An essay on philosophical method

Front Cover
The Clarendon Press, 1933 - Philosophy - 226 pages
0 Reviews

From inside the book

What people are saying - Write a review

LibraryThing Review

User Review  - thcson - LibraryThing

This is an interesting book on the method of philosophical study. The focus is especially on the nature of philosophical subject matter as something familiar yet insufficiently known. I'm not sure if ... Read full review



19 other sections not shown

Other editions - View all

Common terms and phrases

About the author (1933)

Robin George Collingwood was a remarkable thinker who sought to bridge the gulf that Charles Darwin's discoveries appeared to have set up between science and religion in the nineteenth century. He began to study Latin at age 4, Greek at 6, and the natural sciences shortly afterward. He attended Oxford University, where he studied philosophy, classics, archeology, and history: Participation in numerous archeological excavations allowed him to see, he said, "the importance of the questioning activity in life," and he became a respected scholar on the subject of Britain under the Roman conquest. His first-rate work in archeology resulted in a number of books including Roman Britain (1921), The Archaeology of Roman Britain (1930, with Ian Richmond), Roman Britain and the English Settlements (1937, with J.N. Myres), and Roman Inscriptions of Britain (1965, with R. P. Wright). Collingwood was also an artist by nature - a fine, disciplined writer who was actively interested in music and the pictorial arts. He deplored the diversiveness of increasing specialization and sought a philosophy that would harmonize all knowledge and a religion "scientific" in nature in which faith and reason each played a role. He felt that the Renaissance had mistakenly separated the various disciplines of study and that a close unity existed among them. He began as an idealist, and his thought reflects the influence of individual idealists, in the case of art, for example, the influence of Benedetto Croce. In his mature period, Collingwood sought to ground all the special sciences on idealist foundations, to ascertain within the dialectical function of mind the unity of religion, science, history, art, and philosophy. In his last years, however, Collingwood became critical of idealism. His ethical and political views grew somber, and pessimism seemed to overwhelm him.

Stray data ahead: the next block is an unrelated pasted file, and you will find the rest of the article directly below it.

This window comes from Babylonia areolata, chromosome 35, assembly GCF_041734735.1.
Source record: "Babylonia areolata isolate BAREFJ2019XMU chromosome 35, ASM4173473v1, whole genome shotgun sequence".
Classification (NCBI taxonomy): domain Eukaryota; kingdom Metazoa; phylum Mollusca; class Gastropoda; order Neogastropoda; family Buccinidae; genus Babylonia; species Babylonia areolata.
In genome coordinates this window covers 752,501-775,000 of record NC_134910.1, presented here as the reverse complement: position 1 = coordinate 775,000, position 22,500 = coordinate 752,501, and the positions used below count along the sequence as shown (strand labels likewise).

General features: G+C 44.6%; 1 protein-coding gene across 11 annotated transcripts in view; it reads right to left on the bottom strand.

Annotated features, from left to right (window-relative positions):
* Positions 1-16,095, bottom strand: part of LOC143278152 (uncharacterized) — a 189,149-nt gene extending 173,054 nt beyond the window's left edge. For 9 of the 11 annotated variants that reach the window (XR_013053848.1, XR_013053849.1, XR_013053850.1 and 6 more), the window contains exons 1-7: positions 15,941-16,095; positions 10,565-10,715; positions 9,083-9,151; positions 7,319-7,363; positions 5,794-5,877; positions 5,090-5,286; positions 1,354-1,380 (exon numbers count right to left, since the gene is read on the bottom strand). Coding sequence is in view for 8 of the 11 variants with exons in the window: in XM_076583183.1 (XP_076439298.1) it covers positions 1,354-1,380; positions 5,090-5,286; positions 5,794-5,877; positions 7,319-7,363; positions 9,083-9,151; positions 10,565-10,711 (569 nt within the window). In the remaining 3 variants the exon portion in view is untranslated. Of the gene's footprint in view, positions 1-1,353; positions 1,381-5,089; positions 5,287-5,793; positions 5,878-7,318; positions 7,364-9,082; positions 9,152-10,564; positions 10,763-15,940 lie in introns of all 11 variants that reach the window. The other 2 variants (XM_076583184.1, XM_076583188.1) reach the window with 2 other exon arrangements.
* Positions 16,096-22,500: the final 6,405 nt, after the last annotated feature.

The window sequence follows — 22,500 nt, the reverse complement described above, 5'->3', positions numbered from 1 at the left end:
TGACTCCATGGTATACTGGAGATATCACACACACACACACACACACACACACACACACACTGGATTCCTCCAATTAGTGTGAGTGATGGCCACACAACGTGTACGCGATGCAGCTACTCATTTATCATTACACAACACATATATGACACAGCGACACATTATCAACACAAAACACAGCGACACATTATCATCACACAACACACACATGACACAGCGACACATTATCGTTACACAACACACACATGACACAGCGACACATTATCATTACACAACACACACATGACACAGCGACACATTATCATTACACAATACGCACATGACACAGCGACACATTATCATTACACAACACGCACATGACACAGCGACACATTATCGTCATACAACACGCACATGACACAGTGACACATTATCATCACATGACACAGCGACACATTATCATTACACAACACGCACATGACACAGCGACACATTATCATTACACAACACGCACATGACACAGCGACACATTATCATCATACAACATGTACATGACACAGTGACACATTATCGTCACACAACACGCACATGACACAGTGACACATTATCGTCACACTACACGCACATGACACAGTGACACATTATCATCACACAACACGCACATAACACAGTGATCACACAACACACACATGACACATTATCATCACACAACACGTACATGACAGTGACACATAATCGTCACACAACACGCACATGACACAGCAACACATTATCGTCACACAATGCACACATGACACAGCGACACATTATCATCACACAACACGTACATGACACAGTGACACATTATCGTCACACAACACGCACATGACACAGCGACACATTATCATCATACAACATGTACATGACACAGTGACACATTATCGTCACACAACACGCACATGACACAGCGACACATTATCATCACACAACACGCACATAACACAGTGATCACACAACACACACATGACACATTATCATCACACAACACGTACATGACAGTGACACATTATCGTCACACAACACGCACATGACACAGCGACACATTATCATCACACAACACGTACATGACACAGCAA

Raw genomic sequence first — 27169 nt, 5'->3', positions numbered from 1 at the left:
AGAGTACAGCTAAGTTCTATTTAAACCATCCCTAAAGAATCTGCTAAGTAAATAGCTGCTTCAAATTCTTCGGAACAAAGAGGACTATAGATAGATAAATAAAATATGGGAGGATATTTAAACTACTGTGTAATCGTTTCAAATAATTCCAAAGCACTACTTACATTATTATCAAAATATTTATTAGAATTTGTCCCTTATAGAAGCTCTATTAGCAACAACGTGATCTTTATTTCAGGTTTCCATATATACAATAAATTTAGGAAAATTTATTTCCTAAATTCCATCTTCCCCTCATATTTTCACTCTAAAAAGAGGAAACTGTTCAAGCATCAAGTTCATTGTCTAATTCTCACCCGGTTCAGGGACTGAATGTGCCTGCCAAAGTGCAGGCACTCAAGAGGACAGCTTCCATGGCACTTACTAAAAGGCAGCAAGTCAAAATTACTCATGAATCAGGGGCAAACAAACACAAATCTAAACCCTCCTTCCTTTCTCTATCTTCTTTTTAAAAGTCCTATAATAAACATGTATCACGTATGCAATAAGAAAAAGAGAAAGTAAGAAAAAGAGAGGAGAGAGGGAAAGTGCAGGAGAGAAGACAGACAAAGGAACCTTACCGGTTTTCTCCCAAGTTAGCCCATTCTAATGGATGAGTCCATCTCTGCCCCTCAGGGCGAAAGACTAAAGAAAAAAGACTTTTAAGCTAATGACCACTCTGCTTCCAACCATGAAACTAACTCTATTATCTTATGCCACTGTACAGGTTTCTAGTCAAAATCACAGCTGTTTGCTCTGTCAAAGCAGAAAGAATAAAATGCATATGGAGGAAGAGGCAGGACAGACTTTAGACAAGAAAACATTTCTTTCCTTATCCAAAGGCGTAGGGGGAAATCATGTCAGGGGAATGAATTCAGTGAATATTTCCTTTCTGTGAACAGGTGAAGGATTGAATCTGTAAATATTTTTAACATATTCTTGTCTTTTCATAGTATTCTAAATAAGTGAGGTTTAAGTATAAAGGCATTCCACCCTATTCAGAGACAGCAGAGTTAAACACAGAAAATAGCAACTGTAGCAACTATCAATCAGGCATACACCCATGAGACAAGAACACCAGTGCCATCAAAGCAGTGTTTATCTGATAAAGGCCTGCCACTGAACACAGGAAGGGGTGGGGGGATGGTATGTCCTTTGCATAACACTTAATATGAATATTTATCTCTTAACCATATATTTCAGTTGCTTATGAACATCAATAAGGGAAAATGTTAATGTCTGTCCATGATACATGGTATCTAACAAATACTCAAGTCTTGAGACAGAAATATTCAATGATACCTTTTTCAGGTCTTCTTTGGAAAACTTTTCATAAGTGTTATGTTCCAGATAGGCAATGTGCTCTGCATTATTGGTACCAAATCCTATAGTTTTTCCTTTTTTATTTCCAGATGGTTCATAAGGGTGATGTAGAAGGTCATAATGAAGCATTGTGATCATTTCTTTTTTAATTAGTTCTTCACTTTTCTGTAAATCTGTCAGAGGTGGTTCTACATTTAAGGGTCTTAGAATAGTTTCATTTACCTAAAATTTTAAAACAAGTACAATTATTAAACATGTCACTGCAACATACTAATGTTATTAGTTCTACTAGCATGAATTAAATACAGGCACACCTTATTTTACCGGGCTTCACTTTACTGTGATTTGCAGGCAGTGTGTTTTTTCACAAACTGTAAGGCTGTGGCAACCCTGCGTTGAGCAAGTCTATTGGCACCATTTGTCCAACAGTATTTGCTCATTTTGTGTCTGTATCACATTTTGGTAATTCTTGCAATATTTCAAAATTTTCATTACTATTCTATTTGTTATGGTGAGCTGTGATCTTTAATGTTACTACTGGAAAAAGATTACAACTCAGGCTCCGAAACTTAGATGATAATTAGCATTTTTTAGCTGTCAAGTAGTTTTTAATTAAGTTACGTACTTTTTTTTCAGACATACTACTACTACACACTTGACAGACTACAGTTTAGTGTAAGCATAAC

Bibliographic information